Resume Tips and Misconceptions to Make Writing Easier
February 3, 2017
Now that you’ve had a month to work on your New Year’s resolution and get serious about finding a new job…How is it going? What’s holding you back? Is WRITING your resume your biggest roadblock to launching your job search?
For many, just the thought of writing or updating a resume is overwhelming. Believe me, understand your frustration. I don’t love working on my own resume and I have A LOT of conversations about resumes with friends, family, casual acquaintances, and business prospects who are actively seeking a job, thinking about launching a job search, or wanting to get ready in case an opportunity presents itself. I have these conversations because part of what I do is help people craft, design, and present their skills and experiences in the form of resumes.
But, even with my livelihood at stake, I feel I need to put this tidbit out there….
No resume – no matter how good – will ever get you a job.
Resumes are a tool, just one of the many tools, you will need as you apply to and interview for a new job. I will even go so far to say that, ultimately, resumes are probably not even the most important tool. Networking and interviewing skills are much more critical as you go through the process. That said, 99% of you will still need a resume – a good resume – to support your job search. Therefore, it is time to stop feeling intimidated and time get to writing or updating…..
There are plenty of articles about the 47-some-odd rules about what you definitively should or should not include on your resume. Inevitably, when you read the comments at the end of any of those articles you will see that most people completely agree on about 80% of the advice and are all over the place with respect to the final 20% – regardless of whether commenters weigh in as coaches, recruiters, or fellow job seekers. What does that mean? Simply that there are some best practices out there (most of which you probably already know and are non-controversial); but there are few hard and fast rules about the elements of a resume that end up stressing you out.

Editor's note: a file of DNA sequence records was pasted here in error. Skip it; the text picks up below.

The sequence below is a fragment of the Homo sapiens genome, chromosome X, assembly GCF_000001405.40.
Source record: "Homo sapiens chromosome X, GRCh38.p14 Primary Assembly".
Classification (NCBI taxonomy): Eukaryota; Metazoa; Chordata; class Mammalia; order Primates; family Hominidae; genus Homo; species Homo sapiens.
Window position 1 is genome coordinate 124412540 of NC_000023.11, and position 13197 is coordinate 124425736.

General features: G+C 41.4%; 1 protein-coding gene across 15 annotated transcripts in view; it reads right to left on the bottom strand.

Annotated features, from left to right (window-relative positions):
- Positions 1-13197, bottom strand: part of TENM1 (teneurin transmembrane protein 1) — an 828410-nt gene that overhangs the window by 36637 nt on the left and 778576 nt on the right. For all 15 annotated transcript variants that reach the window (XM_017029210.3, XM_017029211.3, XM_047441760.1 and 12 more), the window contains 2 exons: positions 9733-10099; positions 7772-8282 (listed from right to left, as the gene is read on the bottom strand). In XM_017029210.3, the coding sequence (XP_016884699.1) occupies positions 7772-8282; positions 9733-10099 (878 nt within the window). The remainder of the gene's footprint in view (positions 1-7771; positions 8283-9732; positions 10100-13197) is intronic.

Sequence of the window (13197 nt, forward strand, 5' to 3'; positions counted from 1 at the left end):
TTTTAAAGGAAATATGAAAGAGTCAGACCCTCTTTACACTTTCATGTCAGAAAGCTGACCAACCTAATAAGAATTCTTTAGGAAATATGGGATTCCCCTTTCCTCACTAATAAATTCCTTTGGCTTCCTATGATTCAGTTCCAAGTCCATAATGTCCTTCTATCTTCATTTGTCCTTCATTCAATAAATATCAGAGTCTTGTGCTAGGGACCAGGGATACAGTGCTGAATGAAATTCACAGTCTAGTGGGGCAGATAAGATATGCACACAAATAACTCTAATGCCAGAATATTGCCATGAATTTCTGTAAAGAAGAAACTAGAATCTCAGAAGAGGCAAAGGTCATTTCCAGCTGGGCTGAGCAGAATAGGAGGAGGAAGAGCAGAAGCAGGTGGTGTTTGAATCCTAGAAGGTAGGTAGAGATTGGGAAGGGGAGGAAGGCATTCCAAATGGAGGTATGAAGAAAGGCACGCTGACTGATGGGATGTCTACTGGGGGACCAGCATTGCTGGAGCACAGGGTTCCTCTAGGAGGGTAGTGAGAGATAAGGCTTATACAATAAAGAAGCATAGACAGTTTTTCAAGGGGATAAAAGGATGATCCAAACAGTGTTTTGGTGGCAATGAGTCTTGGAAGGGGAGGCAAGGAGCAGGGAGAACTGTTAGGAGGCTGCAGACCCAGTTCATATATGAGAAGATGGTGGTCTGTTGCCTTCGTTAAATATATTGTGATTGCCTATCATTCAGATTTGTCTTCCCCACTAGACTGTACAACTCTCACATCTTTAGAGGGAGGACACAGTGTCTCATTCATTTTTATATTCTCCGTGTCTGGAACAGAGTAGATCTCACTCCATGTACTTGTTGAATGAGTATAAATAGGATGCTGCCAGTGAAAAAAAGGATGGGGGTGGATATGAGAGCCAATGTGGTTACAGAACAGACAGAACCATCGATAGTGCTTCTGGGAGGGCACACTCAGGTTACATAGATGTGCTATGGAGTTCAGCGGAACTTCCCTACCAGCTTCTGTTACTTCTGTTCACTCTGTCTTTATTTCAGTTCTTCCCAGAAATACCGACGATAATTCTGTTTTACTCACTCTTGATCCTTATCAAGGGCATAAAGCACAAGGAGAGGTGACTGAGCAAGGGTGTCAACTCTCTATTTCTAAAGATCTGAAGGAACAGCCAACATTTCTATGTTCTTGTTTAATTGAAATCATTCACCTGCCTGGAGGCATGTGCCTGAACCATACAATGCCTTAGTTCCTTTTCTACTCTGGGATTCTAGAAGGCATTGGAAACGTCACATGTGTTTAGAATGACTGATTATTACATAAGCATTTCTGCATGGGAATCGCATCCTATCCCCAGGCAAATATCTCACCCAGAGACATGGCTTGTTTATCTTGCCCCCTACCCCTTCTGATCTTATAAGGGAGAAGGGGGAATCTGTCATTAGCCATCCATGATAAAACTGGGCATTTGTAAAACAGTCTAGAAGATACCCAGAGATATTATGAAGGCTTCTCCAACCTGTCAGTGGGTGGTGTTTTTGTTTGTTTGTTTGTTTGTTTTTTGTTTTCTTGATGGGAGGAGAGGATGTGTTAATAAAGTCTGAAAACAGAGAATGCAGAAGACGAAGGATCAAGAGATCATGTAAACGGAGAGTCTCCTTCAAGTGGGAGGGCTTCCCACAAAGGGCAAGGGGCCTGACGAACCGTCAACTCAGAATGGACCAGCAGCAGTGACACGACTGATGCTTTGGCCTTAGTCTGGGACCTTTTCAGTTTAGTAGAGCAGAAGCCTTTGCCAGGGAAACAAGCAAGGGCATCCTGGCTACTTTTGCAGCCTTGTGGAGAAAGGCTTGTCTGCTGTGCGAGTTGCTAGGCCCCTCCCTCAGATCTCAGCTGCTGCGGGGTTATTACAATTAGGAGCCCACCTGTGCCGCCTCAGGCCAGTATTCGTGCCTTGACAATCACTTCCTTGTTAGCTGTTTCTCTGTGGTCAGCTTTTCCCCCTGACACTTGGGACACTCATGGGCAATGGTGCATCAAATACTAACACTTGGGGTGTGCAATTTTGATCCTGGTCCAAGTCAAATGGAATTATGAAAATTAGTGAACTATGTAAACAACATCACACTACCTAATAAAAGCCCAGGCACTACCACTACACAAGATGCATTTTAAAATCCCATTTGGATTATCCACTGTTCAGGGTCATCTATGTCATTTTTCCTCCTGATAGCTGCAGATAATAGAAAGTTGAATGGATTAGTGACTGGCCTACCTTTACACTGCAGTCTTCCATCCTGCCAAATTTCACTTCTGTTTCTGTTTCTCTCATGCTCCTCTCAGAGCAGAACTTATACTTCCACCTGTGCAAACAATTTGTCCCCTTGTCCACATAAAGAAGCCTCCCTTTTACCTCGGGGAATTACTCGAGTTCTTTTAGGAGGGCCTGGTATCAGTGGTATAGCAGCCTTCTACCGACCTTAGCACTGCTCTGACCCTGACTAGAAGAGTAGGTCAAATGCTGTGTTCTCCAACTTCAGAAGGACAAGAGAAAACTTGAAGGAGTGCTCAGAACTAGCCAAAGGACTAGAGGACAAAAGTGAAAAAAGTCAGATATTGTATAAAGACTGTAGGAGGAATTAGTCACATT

Now that I have laid it out there that there are no actual rules (which half of you will find freeing and the other half will find frustrating), you are probably wondering what I AM planning on talking about in this article…..
I’d like to give you guidance that will help you RELAX and feel less intimidated about working on your resume
I have 3 Misconceptions and 5 Tips to consider when working on your resume(s) that are based on my experience from working with job seekers, placement professionals, and hiring managers. Hopefully, after some consideration, this advice – while providing no answers – will ease a bit of your anxiety about creating and updating your resume, so you can get started with your actual search.
Let's start with the Misconceptions:
1) Your resume should be tailored to your dream job.
Think about it – unless you are actually applying to your dream job, a rule like this makes no sense. Your resume should be tailored to the job you are applying for! Use the job posting to focus on the key skills, experiences, and capabilities the employer is seeking in an ideal candidate – highlight those on your resume. A lot of clients ask about “keywords” (which I’m pretty sure many think are magical codes that, if inserted properly, will land you an interview) but I encourage them to think of language. I tell them to peruse the employer’s web site, listen to their analyst calls, and read their white papers to get a sense of how they refer to different functions, priorities, and measures and mimic that language to describe their own experiences and qualifications. This demonstrates an understanding of culture and helps the employer envision you at the company, doing the job they need to get done. If you are working on your resume without a specific application in mind, starting with your dream job in mind is not a bad place to start. Find job postings that are in your desired industry, function, or company to use as a model, but recognize you’ll need to do some further editing when it does come time to apply for a specific position.